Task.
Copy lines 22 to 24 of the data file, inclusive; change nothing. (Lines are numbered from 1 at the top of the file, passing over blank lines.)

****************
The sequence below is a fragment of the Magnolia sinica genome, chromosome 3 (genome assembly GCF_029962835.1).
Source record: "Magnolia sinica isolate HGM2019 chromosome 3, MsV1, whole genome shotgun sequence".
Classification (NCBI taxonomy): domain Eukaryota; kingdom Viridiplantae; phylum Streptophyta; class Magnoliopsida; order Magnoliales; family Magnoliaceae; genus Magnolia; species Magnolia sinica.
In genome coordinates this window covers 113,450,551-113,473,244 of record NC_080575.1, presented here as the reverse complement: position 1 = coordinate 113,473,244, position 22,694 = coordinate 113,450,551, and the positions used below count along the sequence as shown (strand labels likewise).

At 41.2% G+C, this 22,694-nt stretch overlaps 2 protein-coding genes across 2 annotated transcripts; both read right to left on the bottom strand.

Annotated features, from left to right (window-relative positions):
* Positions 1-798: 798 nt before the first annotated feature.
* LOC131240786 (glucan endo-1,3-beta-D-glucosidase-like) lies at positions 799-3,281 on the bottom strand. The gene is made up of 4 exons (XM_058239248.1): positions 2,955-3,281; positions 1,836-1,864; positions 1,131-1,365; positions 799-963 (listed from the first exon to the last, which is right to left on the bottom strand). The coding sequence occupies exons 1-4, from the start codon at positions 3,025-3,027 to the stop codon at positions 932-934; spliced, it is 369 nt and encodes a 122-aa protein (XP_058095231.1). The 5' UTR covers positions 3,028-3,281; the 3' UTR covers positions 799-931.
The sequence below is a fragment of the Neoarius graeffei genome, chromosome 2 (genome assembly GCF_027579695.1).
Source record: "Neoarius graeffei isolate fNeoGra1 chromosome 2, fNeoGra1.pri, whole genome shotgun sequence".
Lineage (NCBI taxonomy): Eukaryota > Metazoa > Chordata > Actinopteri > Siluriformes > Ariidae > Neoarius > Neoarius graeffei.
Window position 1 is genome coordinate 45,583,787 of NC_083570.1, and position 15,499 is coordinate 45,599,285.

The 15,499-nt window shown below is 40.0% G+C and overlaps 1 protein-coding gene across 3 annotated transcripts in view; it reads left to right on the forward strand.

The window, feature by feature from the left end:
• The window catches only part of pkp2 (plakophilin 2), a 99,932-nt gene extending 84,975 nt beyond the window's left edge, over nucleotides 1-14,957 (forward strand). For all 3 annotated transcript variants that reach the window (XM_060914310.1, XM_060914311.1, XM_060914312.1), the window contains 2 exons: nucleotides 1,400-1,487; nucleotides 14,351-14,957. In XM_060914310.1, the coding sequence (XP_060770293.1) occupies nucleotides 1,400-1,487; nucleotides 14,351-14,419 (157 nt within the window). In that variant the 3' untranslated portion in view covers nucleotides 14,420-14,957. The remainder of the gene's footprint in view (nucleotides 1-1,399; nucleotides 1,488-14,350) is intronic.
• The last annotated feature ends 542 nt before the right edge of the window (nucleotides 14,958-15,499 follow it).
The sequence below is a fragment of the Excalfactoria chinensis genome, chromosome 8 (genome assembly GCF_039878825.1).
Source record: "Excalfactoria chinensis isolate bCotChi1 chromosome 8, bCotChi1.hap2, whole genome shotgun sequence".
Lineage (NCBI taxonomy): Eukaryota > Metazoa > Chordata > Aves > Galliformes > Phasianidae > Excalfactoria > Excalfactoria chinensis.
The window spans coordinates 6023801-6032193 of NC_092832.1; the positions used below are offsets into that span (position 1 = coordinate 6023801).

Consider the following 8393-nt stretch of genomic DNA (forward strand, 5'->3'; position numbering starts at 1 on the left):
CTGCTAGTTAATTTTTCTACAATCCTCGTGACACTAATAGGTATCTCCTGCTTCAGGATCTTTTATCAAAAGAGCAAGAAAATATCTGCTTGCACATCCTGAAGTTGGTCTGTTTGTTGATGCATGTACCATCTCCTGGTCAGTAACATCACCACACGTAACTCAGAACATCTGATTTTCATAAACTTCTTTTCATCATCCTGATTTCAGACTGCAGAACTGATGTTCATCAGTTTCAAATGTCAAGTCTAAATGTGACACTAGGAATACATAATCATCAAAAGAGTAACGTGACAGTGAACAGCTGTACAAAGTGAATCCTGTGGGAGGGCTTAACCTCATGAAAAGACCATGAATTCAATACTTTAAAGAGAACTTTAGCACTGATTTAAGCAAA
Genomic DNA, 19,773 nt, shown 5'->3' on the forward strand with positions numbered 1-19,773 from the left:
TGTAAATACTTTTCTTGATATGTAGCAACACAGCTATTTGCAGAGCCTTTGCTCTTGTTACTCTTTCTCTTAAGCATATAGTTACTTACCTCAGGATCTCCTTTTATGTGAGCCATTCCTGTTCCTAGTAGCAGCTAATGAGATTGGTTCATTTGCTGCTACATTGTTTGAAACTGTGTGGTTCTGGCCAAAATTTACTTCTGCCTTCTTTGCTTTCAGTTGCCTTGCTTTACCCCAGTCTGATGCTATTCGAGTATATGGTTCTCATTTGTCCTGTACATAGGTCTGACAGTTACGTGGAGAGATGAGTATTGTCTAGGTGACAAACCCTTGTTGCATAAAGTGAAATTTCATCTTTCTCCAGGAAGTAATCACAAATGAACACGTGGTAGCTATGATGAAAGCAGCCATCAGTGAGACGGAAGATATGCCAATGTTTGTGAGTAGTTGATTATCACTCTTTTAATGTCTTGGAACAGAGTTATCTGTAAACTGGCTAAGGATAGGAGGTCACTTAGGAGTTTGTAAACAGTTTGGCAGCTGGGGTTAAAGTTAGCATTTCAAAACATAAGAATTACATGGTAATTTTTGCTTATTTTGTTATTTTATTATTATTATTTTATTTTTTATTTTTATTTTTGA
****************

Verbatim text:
CTGCTAGTTAATTTTTCTACAATCCTCGTGACACTAATAGGTATCTCCTGCTTCAGGATCTTTTATCAAAAGAGCAAGAAAATATCTGCTTGCACATCCTGAAGTTGGTCTGTTTGTTGATGCATGTACCATCTCCTGGTCAGTAACATCACCACACGTAACTCAGAACATCTGATTTTCATAAACTTCTTTTCATCATCCTGATTTCAGACTGCAGAACTGATGTTCATCAGTTTCAAATGTCAAGTCTAAATGTGACACTAGGAATACATAATCATCAAAAGAGTAACGTGACAGTGAACAGCTGTACAAAGTGAATCCTGTGGGAGGGCTTAACCTCATGAAAAGACCATGAATTCAATACTTTAAAGAGAACTTTAGCACTGATTTAAGCAAA
Genomic DNA, 19,773 nt, shown 5'->3' on the forward strand with positions numbered 1-19,773 from the left:
TGTAAATACTTTTCTTGATATGTAGCAACACAGCTATTTGCAGAGCCTTTGCTCTTGTTACTCTTTCTCTTAAGCATATAGTTACTTACCTCAGGATCTCCTTTTATGTGAGCCATTCCTGTTCCTAGTAGCAGCTAATGAGATTGGTTCATTTGCTGCTACATTGTTTGAAACTGTGTGGTTCTGGCCAAAATTTACTTCTGCCTTCTTTGCTTTCAGTTGCCTTGCTTTACCCCAGTCTGATGCTATTCGAGTATATGGTTCTCATTTGTCCTGTACATAGGTCTGACAGTTACGTGGAGAGATGAGTATTGTCTAGGTGACAAACCCTTGTTGCATAAAGTGAAATTTCATCTTTCTCCAGGAAGTAATCACAAATGAACACGTGGTAGCTATGATGAAAGCAGCCATCAGTGAGACGGAAGATATGCCAATGTTTGTGAGTAGTTGATTATCACTCTTTTAATGTCTTGGAACAGAGTTATCTGTAAACTGGCTAAGGATAGGAGGTCACTTAGGAGTTTGTAAACAGTTTGGCAGCTGGGGTTAAAGTTAGCATTTCAAAACATAAGAATTACATGGTAATTTTTGCTTATTTTGTTATTTTATTATTATTATTTTATTTTTTATTTTTATTTTTGA